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This paper aims to show how western project managers operating in Asia can employ a survey based on cultural dimensions and continua as a means to assist with managing a…
This paper aims to show how western project managers operating in Asia can employ a survey based on cultural dimensions and continua as a means to assist with managing a team of host national staff.
A survey based on a model of national cultural dimensions is described.
The results for this group of project managers suggest some utility for the Kets de Vries model of cultural dimensions as a means for cross‐cultural studies.
The small sample size is a useful means of measuring cultural orientations in cross cultural research.
Previous use of this cultural model in survey form has not been reported and the approach shows promise as a means for improving cross‐cultural understanding.
This chapter describes a neurodynamic modeling approach which may be useful for dynamically assessing teamwork in healthcare and military situations. It begins with a…
This chapter describes a neurodynamic modeling approach which may be useful for dynamically assessing teamwork in healthcare and military situations. It begins with a description of electroencephalographic (EEG) signal acquisition and the transformation of the physical units of EEG signals into quantities of information. This transformation provides quantitative, dynamic, and generalizable neurodynamic models that are directly comparable across teams, tasks, training protocols, and team experience levels using the same measurement scale, bits of information. These bits of information can be further used to dynamically guide team performance or to provide after-action feedback that is linked to task events and team actions.
These ideas are instantiated and expanded in the second section of the chapter by showing how these data abstractions, compressions, and transformations take advantage of the natural information redundancy in biologic signals to substantially reduce the number of data dimensions, making the incorporation of neurodynamic feedback into Intelligent Tutoring Systems (ITSs) achievable.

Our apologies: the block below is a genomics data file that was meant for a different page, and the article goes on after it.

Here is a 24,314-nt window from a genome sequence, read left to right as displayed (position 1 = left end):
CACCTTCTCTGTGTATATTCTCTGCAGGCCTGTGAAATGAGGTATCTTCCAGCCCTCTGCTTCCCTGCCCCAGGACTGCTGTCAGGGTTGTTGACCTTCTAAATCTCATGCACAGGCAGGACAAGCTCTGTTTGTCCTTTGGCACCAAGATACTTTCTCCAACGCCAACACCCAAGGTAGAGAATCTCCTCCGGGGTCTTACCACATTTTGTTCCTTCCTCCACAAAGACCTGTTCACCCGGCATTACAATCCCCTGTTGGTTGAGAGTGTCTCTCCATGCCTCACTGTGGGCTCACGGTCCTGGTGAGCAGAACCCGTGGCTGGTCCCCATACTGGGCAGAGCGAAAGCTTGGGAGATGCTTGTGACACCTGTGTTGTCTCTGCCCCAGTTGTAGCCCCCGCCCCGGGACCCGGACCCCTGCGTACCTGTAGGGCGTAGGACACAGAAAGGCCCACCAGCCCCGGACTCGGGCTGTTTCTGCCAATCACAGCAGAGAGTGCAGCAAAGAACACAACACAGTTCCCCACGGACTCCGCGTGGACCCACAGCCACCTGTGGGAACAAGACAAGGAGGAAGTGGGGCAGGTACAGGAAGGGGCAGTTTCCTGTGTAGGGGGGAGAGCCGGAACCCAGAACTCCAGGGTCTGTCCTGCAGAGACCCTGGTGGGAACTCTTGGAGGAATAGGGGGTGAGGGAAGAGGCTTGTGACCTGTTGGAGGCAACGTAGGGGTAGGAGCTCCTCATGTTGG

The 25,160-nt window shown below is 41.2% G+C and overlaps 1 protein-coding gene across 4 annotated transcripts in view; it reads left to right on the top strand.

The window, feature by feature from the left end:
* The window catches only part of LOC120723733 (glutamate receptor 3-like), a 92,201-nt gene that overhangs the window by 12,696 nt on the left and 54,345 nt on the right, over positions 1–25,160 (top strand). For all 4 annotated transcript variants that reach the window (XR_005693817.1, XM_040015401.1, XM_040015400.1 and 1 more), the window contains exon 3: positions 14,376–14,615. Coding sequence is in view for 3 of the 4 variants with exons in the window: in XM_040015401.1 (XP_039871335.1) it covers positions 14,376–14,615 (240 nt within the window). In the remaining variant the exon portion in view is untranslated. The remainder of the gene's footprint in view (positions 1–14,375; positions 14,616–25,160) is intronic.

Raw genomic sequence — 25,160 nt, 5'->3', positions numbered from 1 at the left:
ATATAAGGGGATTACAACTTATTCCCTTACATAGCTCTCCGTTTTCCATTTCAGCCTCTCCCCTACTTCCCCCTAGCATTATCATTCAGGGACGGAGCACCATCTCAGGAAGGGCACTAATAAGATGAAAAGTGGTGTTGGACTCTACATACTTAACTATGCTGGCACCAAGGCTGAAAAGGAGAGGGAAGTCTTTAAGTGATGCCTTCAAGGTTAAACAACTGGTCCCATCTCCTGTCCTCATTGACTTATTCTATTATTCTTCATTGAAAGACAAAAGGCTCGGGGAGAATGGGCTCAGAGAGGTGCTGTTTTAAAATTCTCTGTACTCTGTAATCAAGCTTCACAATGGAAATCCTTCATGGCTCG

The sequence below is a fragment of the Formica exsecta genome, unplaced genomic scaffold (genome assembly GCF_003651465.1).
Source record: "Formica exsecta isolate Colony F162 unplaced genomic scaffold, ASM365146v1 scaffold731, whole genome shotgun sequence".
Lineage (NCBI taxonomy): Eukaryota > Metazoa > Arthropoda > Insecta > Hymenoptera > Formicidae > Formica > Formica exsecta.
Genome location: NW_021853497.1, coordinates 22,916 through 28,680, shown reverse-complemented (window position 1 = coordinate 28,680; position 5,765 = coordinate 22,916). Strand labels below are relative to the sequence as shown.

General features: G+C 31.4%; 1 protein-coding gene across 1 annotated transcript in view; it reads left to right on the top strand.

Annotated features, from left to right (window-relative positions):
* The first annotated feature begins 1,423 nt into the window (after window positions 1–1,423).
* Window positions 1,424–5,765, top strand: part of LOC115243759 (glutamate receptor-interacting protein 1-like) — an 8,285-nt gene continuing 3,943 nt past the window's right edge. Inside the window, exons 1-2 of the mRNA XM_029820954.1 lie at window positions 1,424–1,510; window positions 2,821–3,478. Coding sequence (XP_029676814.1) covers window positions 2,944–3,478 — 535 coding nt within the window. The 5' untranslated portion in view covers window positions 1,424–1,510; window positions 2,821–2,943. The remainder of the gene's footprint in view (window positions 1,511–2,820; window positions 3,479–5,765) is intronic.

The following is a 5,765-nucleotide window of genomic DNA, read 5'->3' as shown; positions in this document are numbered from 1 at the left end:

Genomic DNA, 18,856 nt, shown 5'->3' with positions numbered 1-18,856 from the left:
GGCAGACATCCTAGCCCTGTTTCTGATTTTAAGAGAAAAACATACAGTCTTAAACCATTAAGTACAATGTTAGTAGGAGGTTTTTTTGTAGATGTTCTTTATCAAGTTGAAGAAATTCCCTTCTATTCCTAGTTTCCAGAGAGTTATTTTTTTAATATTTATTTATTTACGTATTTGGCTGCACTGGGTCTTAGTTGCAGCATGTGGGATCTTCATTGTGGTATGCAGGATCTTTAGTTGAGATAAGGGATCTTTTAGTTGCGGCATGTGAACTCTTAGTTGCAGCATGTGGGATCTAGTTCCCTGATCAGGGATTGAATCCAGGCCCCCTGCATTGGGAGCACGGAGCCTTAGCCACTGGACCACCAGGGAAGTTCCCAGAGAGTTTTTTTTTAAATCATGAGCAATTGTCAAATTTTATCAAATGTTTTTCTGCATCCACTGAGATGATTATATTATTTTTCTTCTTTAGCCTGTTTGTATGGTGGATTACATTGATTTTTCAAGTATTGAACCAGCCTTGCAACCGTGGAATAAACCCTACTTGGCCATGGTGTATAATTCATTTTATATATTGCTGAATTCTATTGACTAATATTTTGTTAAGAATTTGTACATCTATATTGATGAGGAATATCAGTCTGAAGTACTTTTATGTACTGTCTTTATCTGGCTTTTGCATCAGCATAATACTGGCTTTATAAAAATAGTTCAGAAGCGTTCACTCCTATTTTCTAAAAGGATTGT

The aim of this paper is to highlight the relevance of the inner future of an organization for diagnosing and treating organizational disorders, as it relates to the…
The aim of this paper is to highlight the relevance of the inner future of an organization for diagnosing and treating organizational disorders, as it relates to the concept of future‐oriented psychotherapy.
This paper combines the concept of future‐oriented psychotherapy, with the categorization of organizations using the means of psychiatric disorders.
The paper finds that the importance of an organization's future is underlined by evidence from psychiatry. Time distortions in psychiatric illness can cloud the personal future of an individual and distort the view of the future and thereby disrupt goal‐directed behavior. The claim of future‐oriented psychotherapy is that in order to treat mental disorders, the future needs to be brought under self‐control; this process is futuring. It is suggested that in an organizational context, the Scenario technique or Strategic Issue Management can be applied to treat organizational disorders.
Additional research will be needed to explore the implications of future‐oriented psychotherapy for other disorders, besides those discussed here (depression, schizophrenia, paranoia), and which methodologies beside the Scenario technique and Strategic Issue Management can be applied for future‐oriented psychotherapy for organizations.
The paper suggests that how the future is dealt with in an organization, has implications for diagnosing the mental health of an organization and for treating such disorders in an organization.
This paper fills a gap in the research on organizational disorders by highlighting the relevance of the inner future of an organization.